Weekly Roundup 2.14.14

Well, I am really tardy with this posting – the Weekly Roundup is not only late, it is real late.  Sorry, it was not Valentine’s Day festivities, nor was it a result of the snow storms – some of which left my herd grazing on snow.   It was just really busy and I was a bit stretched.  And I didn’t think in the end, anyone would truly mind.

But there were a few things of note, particularly this first item, so here it is, better late than never:

  • FDA Seeking Public Comment on DTC – The agency announced this week in the Federal Register that it would be seeking public comment on its research related to “Disclosure Regarding Additional Risks in DTC Prescription Drug Television Ads”.   The comment is on the collection of information, but in this notice FDA lays out its hypothesis about DTC ads as currently implemented with the “major statement” are too long thereby undermining patient comprehension.  In other words by being thorough and complete one is being boring and uncommunicative.  The ad warnings may be so long and involved that it does not penetrate with the audience.  On the other hand, how to get the information that is important into the ears and minds of patients?  How to solve the issue?  FDA is going to embark on a study with participants who have been diagnosed with one of three possible medical conditions who will view different versions of ads to assess risk comprehension.  Should be interesting.  You can see more about the study design in the Federal Register notice.
  • First Drug to Receive Rare Pediatric Disease Priority Review Voucher Approved – The agency announced approval of Vimizim to treat a rare congenital enzyme disorder called Morquio A syndrome.  The condition is caused by a deficiency in a particular enzyme which can lead to problems with bone development, growth and mobility and is so rare that the press release states that there are only 800 patients diagnosed in the United States.  The drug got priority review designation and prior to the approval there were no approved drug treatment options.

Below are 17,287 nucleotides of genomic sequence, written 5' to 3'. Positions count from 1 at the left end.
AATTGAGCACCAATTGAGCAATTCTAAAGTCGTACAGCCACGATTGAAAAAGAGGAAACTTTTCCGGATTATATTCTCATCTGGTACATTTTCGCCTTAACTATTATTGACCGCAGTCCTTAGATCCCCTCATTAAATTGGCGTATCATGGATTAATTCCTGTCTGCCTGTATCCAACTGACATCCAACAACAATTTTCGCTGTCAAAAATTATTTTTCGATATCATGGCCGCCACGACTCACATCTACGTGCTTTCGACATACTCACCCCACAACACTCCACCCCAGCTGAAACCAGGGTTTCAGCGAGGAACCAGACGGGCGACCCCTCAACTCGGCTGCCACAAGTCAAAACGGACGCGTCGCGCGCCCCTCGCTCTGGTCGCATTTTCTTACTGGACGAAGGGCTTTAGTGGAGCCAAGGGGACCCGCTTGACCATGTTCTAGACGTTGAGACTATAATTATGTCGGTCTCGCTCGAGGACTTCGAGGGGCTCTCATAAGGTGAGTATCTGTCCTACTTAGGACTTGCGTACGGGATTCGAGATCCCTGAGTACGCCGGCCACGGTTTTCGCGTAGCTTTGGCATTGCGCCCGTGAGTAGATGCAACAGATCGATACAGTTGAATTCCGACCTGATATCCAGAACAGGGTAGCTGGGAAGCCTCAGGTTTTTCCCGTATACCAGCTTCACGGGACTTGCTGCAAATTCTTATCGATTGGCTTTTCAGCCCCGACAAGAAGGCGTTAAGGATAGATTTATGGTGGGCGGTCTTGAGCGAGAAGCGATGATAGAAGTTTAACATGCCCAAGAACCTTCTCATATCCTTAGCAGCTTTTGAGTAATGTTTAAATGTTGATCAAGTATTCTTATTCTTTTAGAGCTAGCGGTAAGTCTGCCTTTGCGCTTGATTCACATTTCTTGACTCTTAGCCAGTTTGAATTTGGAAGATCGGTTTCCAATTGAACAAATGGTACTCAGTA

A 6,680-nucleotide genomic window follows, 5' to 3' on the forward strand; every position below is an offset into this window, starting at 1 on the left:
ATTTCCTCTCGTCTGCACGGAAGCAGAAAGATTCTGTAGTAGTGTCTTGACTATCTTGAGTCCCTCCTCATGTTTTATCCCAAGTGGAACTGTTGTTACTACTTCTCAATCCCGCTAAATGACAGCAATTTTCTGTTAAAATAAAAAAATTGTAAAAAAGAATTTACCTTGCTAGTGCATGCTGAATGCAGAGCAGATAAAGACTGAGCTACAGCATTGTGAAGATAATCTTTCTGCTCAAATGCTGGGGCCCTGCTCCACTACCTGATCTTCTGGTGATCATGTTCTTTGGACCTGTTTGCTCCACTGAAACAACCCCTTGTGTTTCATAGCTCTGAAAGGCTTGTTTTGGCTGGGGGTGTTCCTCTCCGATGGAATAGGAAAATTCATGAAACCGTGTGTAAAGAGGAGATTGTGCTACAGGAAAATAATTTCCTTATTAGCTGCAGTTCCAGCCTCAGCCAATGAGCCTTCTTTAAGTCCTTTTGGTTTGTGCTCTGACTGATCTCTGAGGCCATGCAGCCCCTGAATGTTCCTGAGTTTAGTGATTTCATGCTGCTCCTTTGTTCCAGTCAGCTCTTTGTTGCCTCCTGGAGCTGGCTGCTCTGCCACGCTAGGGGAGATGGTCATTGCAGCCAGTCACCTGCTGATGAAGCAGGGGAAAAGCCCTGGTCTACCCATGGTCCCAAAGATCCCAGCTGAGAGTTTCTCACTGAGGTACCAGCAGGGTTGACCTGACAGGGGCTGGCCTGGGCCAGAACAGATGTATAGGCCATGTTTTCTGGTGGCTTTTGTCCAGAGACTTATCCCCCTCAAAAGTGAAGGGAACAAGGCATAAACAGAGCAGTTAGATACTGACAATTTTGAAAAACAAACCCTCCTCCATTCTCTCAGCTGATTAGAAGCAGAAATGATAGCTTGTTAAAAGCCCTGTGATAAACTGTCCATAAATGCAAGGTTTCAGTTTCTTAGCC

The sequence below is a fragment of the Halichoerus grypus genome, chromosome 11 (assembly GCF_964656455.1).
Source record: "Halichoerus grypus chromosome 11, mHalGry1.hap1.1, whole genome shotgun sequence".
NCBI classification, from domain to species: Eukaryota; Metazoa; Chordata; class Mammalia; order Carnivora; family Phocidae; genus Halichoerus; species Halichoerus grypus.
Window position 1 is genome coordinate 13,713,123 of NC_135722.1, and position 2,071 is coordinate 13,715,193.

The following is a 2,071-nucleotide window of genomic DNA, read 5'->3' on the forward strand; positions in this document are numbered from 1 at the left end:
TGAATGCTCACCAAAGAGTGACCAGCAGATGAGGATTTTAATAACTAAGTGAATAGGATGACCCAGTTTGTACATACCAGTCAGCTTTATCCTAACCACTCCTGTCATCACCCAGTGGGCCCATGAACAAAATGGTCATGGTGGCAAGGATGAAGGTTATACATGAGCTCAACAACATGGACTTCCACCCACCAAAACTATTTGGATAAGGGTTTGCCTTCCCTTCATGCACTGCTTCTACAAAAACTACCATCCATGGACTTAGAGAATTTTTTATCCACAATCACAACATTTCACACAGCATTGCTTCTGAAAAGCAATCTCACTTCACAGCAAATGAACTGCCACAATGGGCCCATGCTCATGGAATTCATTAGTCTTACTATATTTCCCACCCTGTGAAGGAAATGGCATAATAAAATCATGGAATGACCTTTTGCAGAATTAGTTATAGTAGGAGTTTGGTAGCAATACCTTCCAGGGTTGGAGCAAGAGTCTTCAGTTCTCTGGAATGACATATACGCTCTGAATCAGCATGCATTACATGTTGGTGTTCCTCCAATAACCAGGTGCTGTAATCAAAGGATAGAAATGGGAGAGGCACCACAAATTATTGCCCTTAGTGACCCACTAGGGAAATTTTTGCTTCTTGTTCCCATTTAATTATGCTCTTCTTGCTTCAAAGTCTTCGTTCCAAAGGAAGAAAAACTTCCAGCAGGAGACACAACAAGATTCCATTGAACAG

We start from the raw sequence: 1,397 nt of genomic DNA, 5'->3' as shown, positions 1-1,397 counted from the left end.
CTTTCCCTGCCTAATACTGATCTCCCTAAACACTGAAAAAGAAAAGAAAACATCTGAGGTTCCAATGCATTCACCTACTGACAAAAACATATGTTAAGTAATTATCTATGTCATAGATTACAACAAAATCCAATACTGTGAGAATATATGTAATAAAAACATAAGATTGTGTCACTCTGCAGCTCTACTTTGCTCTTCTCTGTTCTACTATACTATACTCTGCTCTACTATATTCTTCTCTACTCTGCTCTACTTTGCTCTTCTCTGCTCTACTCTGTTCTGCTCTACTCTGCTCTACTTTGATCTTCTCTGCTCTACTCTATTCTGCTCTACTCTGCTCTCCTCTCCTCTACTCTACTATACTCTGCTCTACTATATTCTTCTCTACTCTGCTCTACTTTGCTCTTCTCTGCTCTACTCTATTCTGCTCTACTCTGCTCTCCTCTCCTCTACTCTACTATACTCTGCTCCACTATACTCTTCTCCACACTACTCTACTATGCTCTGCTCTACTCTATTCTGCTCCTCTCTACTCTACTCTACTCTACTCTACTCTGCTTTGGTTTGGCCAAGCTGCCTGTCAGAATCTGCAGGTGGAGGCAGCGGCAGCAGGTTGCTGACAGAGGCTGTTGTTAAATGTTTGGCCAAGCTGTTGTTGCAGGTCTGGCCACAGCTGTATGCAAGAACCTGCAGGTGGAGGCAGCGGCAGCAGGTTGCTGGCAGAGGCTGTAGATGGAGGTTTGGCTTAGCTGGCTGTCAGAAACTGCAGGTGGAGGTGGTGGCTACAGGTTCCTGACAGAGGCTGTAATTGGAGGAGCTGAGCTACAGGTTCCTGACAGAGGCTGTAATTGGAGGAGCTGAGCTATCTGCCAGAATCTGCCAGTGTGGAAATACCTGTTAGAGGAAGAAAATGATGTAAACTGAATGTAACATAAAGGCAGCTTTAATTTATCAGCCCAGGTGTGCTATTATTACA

• New Approval to Treat CLL – A new treatment for chronic lymphocytic leukemia called Imbruvica was approved under accelerated approval  to treat patients who have received at least one previous therapy.  In addition to being approved under accelerated approval, the new treatment was orphan-product designation.  According to the press release, CLL is a rare disease of the blood and bone marrow that gets increasingly worse over time and causes a gradual increase in white blood cells.

There (finally) is the Weekly Roundup for this week.  For those of you having a long weekend due to the holiday, I hope you have a good and restful one.

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